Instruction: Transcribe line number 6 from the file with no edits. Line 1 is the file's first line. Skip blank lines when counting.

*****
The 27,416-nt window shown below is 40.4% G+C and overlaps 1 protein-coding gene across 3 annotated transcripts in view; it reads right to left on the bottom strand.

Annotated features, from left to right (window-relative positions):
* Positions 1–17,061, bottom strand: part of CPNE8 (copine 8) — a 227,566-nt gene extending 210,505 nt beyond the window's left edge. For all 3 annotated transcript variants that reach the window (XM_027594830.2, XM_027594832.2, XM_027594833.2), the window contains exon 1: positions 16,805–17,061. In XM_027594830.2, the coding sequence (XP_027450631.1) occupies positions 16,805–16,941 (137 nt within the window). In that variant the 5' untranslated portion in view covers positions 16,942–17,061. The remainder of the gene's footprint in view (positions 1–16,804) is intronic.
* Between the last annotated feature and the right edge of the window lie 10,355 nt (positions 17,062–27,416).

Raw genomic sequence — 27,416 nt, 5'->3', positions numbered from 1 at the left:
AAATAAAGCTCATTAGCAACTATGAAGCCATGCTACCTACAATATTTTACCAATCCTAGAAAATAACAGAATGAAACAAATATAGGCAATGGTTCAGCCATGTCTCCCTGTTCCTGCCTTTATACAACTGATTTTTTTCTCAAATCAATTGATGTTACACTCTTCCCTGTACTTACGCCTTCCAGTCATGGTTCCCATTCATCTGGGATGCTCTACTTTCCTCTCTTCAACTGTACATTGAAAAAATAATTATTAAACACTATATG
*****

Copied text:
AAATAAAGCTCATTAGCAACTATGAAGCCATGCTACCTACAATATTTTACCAATCCTAGAAAATAACAGAATGAAACAAATATAGGCAATGGTTCAGCCATGTCTCCCTGTTCCTGCCTTTATACAACTGATTTTTTTCTCAAATCAATTGATGTTACACTCTTCCCTGTACTTACGCCTTCCAGTCATGGTTCCCATTCATCTGGGATGCTCTACTTTCCTCTCTTCAACTGTACATTGAAAAAATAATTATTAAACACTATATG